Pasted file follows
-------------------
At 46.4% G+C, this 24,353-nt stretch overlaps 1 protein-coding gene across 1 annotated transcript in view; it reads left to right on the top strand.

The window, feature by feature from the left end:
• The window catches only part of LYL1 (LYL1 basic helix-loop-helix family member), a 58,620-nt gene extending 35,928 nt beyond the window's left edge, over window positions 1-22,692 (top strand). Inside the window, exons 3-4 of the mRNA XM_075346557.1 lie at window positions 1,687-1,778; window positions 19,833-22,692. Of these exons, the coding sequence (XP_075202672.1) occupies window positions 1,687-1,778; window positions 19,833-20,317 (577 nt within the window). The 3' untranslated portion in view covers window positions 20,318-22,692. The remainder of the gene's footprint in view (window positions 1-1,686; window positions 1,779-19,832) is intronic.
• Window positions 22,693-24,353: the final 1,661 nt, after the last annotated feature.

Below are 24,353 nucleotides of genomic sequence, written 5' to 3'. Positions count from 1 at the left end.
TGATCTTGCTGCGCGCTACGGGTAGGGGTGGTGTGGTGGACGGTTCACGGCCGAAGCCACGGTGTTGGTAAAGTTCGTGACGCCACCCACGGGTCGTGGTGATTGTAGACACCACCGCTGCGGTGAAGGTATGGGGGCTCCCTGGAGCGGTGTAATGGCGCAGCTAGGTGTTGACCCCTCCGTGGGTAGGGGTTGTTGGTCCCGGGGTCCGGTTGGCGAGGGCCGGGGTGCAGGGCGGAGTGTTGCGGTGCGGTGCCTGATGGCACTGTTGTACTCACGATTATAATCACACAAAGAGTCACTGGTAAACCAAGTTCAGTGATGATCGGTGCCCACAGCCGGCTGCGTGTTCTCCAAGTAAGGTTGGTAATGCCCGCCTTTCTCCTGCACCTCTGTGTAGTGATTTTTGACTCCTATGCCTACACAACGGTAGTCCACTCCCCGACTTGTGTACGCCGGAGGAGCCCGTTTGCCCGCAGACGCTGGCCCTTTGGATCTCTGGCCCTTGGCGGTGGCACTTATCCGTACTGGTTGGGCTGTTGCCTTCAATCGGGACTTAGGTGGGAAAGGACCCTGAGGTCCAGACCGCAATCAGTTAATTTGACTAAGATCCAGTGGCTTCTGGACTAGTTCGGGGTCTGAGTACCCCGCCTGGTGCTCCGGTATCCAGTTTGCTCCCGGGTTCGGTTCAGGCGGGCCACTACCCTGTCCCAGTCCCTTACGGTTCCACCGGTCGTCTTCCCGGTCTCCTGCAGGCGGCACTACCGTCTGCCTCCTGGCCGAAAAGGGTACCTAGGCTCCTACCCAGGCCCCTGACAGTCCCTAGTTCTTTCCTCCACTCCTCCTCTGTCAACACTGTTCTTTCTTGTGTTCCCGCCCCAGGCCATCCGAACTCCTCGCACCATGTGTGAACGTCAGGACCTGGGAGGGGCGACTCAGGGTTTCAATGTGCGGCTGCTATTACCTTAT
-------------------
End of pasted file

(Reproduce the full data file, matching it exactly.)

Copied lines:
At 46.4% G+C, this 24,353-nt stretch overlaps 1 protein-coding gene across 1 annotated transcript in view; it reads left to right on the top strand.

The window, feature by feature from the left end:
• The window catches only part of LYL1 (LYL1 basic helix-loop-helix family member), a 58,620-nt gene extending 35,928 nt beyond the window's left edge, over window positions 1-22,692 (top strand). Inside the window, exons 3-4 of the mRNA XM_075346557.1 lie at window positions 1,687-1,778; window positions 19,833-22,692. Of these exons, the coding sequence (XP_075202672.1) occupies window positions 1,687-1,778; window positions 19,833-20,317 (577 nt within the window). The 3' untranslated portion in view covers window positions 20,318-22,692. The remainder of the gene's footprint in view (window positions 1-1,686; window positions 1,779-19,832) is intronic.
• Window positions 22,693-24,353: the final 1,661 nt, after the last annotated feature.

Below are 24,353 nucleotides of genomic sequence, written 5' to 3'. Positions count from 1 at the left end.
TGATCTTGCTGCGCGCTACGGGTAGGGGTGGTGTGGTGGACGGTTCACGGCCGAAGCCACGGTGTTGGTAAAGTTCGTGACGCCACCCACGGGTCGTGGTGATTGTAGACACCACCGCTGCGGTGAAGGTATGGGGGCTCCCTGGAGCGGTGTAATGGCGCAGCTAGGTGTTGACCCCTCCGTGGGTAGGGGTTGTTGGTCCCGGGGTCCGGTTGGCGAGGGCCGGGGTGCAGGGCGGAGTGTTGCGGTGCGGTGCCTGATGGCACTGTTGTACTCACGATTATAATCACACAAAGAGTCACTGGTAAACCAAGTTCAGTGATGATCGGTGCCCACAGCCGGCTGCGTGTTCTCCAAGTAAGGTTGGTAATGCCCGCCTTTCTCCTGCACCTCTGTGTAGTGATTTTTGACTCCTATGCCTACACAACGGTAGTCCACTCCCCGACTTGTGTACGCCGGAGGAGCCCGTTTGCCCGCAGACGCTGGCCCTTTGGATCTCTGGCCCTTGGCGGTGGCACTTATCCGTACTGGTTGGGCTGTTGCCTTCAATCGGGACTTAGGTGGGAAAGGACCCTGAGGTCCAGACCGCAATCAGTTAATTTGACTAAGATCCAGTGGCTTCTGGACTAGTTCGGGGTCTGAGTACCCCGCCTGGTGCTCCGGTATCCAGTTTGCTCCCGGGTTCGGTTCAGGCGGGCCACTACCCTGTCCCAGTCCCTTACGGTTCCACCGGTCGTCTTCCCGGTCTCCTGCAGGCGGCACTACCGTCTGCCTCCTGGCCGAAAAGGGTACCTAGGCTCCTACCCAGGCCCCTGACAGTCCCTAGTTCTTTCCTCCACTCCTCCTCTGTCAACACTGTTCTTTCTTGTGTTCCCGCCCCAGGCCATCCGAACTCCTCGCACCATGTGTGAACGTCAGGACCTGGGAGGGGCGACTCAGGGTTTCAATGTGCGGCTGCTATTACCTTAT